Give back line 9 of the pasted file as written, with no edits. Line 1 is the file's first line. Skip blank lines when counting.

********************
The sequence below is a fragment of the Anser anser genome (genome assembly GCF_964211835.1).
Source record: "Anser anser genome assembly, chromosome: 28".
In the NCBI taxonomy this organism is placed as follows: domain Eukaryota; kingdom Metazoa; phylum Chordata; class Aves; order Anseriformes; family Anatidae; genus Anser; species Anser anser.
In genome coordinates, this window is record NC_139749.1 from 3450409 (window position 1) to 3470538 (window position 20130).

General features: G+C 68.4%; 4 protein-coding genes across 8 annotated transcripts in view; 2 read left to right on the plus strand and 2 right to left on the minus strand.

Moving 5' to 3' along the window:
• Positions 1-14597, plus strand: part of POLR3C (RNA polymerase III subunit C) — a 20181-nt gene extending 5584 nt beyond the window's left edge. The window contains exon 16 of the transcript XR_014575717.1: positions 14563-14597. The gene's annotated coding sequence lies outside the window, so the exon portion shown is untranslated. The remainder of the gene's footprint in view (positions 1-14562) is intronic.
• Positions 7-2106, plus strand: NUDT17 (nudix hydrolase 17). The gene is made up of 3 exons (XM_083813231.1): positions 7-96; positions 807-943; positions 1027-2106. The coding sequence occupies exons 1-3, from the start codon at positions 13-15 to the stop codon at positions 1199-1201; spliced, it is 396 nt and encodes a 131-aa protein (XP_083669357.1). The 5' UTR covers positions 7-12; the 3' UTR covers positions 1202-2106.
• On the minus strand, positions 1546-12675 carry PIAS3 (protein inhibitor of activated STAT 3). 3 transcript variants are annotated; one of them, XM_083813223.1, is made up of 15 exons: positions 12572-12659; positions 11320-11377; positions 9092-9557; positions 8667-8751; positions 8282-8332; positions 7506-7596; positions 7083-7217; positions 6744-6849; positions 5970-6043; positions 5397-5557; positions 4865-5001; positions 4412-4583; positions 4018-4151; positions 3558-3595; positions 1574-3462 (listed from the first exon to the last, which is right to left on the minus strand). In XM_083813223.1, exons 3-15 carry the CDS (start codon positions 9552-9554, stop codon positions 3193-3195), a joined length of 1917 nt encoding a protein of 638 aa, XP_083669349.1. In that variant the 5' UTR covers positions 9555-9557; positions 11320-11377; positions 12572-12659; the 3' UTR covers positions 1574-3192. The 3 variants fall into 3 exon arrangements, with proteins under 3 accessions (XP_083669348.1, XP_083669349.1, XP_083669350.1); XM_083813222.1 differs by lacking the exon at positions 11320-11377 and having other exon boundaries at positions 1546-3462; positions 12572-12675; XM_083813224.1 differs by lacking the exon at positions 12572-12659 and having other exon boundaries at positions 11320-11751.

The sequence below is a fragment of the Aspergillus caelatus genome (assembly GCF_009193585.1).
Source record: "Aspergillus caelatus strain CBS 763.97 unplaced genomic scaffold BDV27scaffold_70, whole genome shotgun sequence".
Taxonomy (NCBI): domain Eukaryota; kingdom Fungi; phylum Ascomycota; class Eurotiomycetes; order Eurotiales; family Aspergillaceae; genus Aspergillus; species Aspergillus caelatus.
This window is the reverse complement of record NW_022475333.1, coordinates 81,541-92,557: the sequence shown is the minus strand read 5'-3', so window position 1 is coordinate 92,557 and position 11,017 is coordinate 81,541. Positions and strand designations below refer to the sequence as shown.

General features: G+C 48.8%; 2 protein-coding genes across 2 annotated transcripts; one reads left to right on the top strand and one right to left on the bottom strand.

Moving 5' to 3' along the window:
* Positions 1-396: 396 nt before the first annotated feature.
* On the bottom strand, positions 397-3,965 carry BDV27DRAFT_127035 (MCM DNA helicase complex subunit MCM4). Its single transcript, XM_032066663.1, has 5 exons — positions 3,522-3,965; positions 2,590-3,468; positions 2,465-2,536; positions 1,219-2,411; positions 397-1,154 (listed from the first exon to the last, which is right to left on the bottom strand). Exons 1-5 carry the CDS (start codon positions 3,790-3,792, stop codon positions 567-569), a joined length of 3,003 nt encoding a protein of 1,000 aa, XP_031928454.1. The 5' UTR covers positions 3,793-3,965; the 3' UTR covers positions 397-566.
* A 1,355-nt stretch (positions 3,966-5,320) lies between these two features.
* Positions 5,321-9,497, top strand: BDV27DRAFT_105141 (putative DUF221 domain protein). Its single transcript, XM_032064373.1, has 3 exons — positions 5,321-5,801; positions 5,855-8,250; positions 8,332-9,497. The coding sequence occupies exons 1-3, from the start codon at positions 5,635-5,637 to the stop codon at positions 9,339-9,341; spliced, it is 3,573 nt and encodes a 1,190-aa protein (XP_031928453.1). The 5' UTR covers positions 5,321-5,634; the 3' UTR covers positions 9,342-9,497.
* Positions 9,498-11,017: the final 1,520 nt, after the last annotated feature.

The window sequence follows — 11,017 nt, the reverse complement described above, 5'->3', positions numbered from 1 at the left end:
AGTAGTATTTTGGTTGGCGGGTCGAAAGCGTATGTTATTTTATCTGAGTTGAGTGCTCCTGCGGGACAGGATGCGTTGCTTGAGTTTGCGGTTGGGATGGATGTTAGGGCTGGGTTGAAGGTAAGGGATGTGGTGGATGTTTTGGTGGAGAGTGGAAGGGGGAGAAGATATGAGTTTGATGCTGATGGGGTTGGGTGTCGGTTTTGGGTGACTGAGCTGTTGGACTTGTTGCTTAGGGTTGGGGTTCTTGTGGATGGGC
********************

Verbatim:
• On the minus strand, positions 1546-12675 carry PIAS3 (protein inhibitor of activated STAT 3). 3 transcript variants are annotated; one of them, XM_083813223.1, is made up of 15 exons: positions 12572-12659; positions 11320-11377; positions 9092-9557; positions 8667-8751; positions 8282-8332; positions 7506-7596; positions 7083-7217; positions 6744-6849; positions 5970-6043; positions 5397-5557; positions 4865-5001; positions 4412-4583; positions 4018-4151; positions 3558-3595; positions 1574-3462 (listed from the first exon to the last, which is right to left on the minus strand). In XM_083813223.1, exons 3-15 carry the CDS (start codon positions 9552-9554, stop codon positions 3193-3195), a joined length of 1917 nt encoding a protein of 638 aa, XP_083669349.1. In that variant the 5' UTR covers positions 9555-9557; positions 11320-11377; positions 12572-12659; the 3' UTR covers positions 1574-3192. The 3 variants fall into 3 exon arrangements, with proteins under 3 accessions (XP_083669348.1, XP_083669349.1, XP_083669350.1); XM_083813222.1 differs by lacking the exon at positions 11320-11377 and having other exon boundaries at positions 1546-3462; positions 12572-12675; XM_083813224.1 differs by lacking the exon at positions 12572-12659 and having other exon boundaries at positions 11320-11751.